Hotel sales training is important, and as Ben Franklin quoted, “An investment in knowledge pays the best interest.” I’m a lifelong veteran in the hotel industry, and over time, I’ve seen that not all hotel owners see training and development as an investment in their business. Some of the best hotel companies I’ve worked for invested in this training, but the inferior hotel groups did not. They saw this investment in training as an expense. Those hotel groups are what as I refer to as a train wreck.
There are many questions that we have to ask to try and determine why some hotel companies look at knowledge as an investment and others look at it as an expense. While it might be impossible to come up with the answers to all of these questions, I do have some ideas for why when dealing with hotel marketing, some companies look toward hotel sales training and others do not.
Bringing in outside influences to train a staff can help you increase revenue. Even if you have had some training to help with hotel marketing, a third party company can bring knowledge that isn’t well known amongst hotel owners and employees. Nobody knows it all, and every hotel in existence have areas in which they could improve upon. A consulting firm can also help because the staff will often be more receptive and open to learning when a topic is taught from an outside professional in the field.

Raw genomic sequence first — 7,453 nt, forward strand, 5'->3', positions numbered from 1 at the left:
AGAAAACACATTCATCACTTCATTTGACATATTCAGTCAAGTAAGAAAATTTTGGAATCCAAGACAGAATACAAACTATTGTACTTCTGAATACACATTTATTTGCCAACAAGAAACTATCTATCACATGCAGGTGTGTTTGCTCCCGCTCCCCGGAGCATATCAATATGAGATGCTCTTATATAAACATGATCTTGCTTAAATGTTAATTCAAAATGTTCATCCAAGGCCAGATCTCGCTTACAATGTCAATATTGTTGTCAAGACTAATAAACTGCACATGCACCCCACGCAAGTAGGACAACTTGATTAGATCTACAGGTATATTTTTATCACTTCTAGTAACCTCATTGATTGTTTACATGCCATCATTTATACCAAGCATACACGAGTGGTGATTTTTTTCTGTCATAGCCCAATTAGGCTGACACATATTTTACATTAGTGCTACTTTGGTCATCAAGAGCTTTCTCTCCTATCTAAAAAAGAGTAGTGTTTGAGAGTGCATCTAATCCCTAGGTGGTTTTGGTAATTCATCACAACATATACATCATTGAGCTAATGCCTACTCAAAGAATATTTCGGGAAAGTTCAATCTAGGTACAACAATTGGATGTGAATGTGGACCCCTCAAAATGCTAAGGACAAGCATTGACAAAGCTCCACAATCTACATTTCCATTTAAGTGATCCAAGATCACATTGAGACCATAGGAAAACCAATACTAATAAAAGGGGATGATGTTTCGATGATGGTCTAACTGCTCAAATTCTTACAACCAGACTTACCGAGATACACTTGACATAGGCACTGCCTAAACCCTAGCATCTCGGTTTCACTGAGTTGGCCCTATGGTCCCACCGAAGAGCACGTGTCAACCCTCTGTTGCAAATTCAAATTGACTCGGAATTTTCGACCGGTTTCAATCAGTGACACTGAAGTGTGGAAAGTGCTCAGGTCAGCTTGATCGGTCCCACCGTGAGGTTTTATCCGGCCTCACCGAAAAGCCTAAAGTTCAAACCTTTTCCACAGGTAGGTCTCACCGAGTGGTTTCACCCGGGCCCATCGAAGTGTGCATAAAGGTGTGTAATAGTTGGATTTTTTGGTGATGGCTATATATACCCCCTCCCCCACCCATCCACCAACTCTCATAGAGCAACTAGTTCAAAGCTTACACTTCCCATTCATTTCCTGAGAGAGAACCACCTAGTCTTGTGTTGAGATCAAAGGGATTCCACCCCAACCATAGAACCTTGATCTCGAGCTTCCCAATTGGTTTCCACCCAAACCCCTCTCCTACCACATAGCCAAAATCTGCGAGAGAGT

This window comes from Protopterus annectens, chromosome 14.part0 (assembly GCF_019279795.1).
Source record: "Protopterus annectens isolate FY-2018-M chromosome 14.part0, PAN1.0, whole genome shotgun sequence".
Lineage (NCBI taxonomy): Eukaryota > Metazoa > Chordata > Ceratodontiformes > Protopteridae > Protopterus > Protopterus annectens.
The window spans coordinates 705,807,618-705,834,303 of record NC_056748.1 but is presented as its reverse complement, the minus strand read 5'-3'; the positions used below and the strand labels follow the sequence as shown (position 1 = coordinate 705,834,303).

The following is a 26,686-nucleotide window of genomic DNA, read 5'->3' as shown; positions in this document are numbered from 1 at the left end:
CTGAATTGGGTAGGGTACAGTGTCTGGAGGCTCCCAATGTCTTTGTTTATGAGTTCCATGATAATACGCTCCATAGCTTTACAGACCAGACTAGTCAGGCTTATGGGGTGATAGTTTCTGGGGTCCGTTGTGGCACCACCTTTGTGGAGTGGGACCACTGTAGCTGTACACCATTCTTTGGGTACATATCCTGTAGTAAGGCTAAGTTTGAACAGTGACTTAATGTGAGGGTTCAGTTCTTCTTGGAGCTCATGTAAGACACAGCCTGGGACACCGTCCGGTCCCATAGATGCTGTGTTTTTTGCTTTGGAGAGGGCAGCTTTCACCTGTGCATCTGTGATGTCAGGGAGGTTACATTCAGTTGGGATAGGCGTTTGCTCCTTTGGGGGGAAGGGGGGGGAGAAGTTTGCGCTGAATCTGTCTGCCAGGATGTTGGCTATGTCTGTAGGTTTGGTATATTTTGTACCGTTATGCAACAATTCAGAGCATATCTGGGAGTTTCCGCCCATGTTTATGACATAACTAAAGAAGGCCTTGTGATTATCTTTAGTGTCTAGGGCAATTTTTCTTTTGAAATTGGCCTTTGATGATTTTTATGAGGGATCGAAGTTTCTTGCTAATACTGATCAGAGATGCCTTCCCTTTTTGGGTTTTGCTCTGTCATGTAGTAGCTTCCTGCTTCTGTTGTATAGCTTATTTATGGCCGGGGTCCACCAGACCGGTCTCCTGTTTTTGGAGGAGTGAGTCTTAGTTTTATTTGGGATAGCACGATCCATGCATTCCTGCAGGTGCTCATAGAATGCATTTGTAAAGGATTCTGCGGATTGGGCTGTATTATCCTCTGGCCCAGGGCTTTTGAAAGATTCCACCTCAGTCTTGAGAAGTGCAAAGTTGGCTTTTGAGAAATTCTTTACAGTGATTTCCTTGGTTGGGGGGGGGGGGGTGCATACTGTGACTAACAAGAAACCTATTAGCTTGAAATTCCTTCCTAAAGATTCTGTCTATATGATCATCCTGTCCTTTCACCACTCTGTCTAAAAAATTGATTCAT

Not only will the hotel staff learn specific new skills, but teaching them knowledge will motivate them and make them feel valued. When you invest in your employees, they can feel that. There simply are not enough of the great hotel companies out there that invest in their employees. Unfortunately, a lack of investment leaves revenue on the table that could be gathered from successful hotel marketing that goes beyond the status quo.
For example, let’s say your guest service agents are trained on a sales lead generation program. This program has a proven track record of digging up new leads for your sales team and general manager to follow up on. In turn, this should convert more travelers to your property. You invest $3,500 into this training program, and your ADR is $100. Once you sell an incremental 35 guest rooms, you have your investment back. Any additional room revenue generated from the program is your ROI. Keeping these goals and measuring the improvement is important, and it can really help fill your hotel.
If you are a hotel group that is thinking about investing in training, my advice is to go for it. Give it a try with an outside training program. Many are low cost, and you can see the results by measuring improvement and setting goals. Hold the consultant you have hired accountable of those results, and soon enough, your hotel’s revenue will increase from hotel sales training.
Jay Hartz can be reached via email at firstname.lastname@example.org. www.nextgenrevpar.com
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